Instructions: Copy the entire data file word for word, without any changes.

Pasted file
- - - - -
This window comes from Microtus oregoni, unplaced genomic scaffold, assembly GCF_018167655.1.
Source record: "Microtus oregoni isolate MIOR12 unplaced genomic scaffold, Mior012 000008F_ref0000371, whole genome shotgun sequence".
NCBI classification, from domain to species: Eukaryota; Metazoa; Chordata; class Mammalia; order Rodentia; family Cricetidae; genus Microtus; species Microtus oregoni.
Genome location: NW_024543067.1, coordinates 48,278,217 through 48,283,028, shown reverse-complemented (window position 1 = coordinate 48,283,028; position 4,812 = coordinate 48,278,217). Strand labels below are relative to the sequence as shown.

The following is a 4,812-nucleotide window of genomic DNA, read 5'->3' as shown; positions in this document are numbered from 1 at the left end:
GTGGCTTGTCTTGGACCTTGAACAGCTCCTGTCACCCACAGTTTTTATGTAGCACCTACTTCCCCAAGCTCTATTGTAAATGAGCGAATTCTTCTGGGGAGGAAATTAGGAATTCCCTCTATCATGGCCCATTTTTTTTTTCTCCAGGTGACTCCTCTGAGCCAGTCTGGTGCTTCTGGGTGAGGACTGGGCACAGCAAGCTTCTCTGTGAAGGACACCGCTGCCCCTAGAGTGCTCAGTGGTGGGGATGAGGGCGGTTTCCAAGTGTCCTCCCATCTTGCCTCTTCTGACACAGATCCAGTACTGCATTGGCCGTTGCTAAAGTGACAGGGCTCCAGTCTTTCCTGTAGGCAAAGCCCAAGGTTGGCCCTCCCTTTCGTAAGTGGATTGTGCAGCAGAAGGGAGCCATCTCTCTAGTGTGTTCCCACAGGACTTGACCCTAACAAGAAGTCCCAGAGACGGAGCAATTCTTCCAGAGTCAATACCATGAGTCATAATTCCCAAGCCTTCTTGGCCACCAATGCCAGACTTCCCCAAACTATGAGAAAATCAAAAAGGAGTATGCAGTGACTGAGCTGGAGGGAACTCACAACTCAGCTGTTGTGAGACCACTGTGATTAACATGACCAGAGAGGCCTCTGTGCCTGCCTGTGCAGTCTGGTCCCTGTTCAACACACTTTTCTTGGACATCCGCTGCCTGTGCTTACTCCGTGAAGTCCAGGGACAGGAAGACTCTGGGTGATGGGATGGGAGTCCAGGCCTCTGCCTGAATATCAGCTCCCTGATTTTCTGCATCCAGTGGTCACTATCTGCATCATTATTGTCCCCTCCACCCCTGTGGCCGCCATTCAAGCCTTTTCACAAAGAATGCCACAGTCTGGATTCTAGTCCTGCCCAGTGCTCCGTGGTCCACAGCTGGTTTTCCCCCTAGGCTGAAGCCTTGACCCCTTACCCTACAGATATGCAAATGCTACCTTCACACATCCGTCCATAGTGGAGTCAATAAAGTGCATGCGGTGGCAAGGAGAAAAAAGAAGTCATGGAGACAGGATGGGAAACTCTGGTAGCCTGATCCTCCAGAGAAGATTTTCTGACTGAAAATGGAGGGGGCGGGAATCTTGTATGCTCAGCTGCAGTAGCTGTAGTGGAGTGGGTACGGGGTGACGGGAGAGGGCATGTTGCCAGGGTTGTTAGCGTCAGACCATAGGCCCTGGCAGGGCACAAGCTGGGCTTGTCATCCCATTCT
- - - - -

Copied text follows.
This window comes from Microtus oregoni, unplaced genomic scaffold, assembly GCF_018167655.1.
Source record: "Microtus oregoni isolate MIOR12 unplaced genomic scaffold, Mior012 000008F_ref0000371, whole genome shotgun sequence".
NCBI classification, from domain to species: Eukaryota; Metazoa; Chordata; class Mammalia; order Rodentia; family Cricetidae; genus Microtus; species Microtus oregoni.
Genome location: NW_024543067.1, coordinates 48,278,217 through 48,283,028, shown reverse-complemented (window position 1 = coordinate 48,283,028; position 4,812 = coordinate 48,278,217). Strand labels below are relative to the sequence as shown.

The following is a 4,812-nucleotide window of genomic DNA, read 5'->3' as shown; positions in this document are numbered from 1 at the left end:
GTGGCTTGTCTTGGACCTTGAACAGCTCCTGTCACCCACAGTTTTTATGTAGCACCTACTTCCCCAAGCTCTATTGTAAATGAGCGAATTCTTCTGGGGAGGAAATTAGGAATTCCCTCTATCATGGCCCATTTTTTTTTTCTCCAGGTGACTCCTCTGAGCCAGTCTGGTGCTTCTGGGTGAGGACTGGGCACAGCAAGCTTCTCTGTGAAGGACACCGCTGCCCCTAGAGTGCTCAGTGGTGGGGATGAGGGCGGTTTCCAAGTGTCCTCCCATCTTGCCTCTTCTGACACAGATCCAGTACTGCATTGGCCGTTGCTAAAGTGACAGGGCTCCAGTCTTTCCTGTAGGCAAAGCCCAAGGTTGGCCCTCCCTTTCGTAAGTGGATTGTGCAGCAGAAGGGAGCCATCTCTCTAGTGTGTTCCCACAGGACTTGACCCTAACAAGAAGTCCCAGAGACGGAGCAATTCTTCCAGAGTCAATACCATGAGTCATAATTCCCAAGCCTTCTTGGCCACCAATGCCAGACTTCCCCAAACTATGAGAAAATCAAAAAGGAGTATGCAGTGACTGAGCTGGAGGGAACTCACAACTCAGCTGTTGTGAGACCACTGTGATTAACATGACCAGAGAGGCCTCTGTGCCTGCCTGTGCAGTCTGGTCCCTGTTCAACACACTTTTCTTGGACATCCGCTGCCTGTGCTTACTCCGTGAAGTCCAGGGACAGGAAGACTCTGGGTGATGGGATGGGAGTCCAGGCCTCTGCCTGAATATCAGCTCCCTGATTTTCTGCATCCAGTGGTCACTATCTGCATCATTATTGTCCCCTCCACCCCTGTGGCCGCCATTCAAGCCTTTTCACAAAGAATGCCACAGTCTGGATTCTAGTCCTGCCCAGTGCTCCGTGGTCCACAGCTGGTTTTCCCCCTAGGCTGAAGCCTTGACCCCTTACCCTACAGATATGCAAATGCTACCTTCACACATCCGTCCATAGTGGAGTCAATAAAGTGCATGCGGTGGCAAGGAGAAAAAAGAAGTCATGGAGACAGGATGGGAAACTCTGGTAGCCTGATCCTCCAGAGAAGATTTTCTGACTGAAAATGGAGGGGGCGGGAATCTTGTATGCTCAGCTGCAGTAGCTGTAGTGGAGTGGGTACGGGGTGACGGGAGAGGGCATGTTGCCAGGGTTGTTAGCGTCAGACCATAGGCCCTGGCAGGGCACAAGCTGGGCTTGTCATCCCATTCT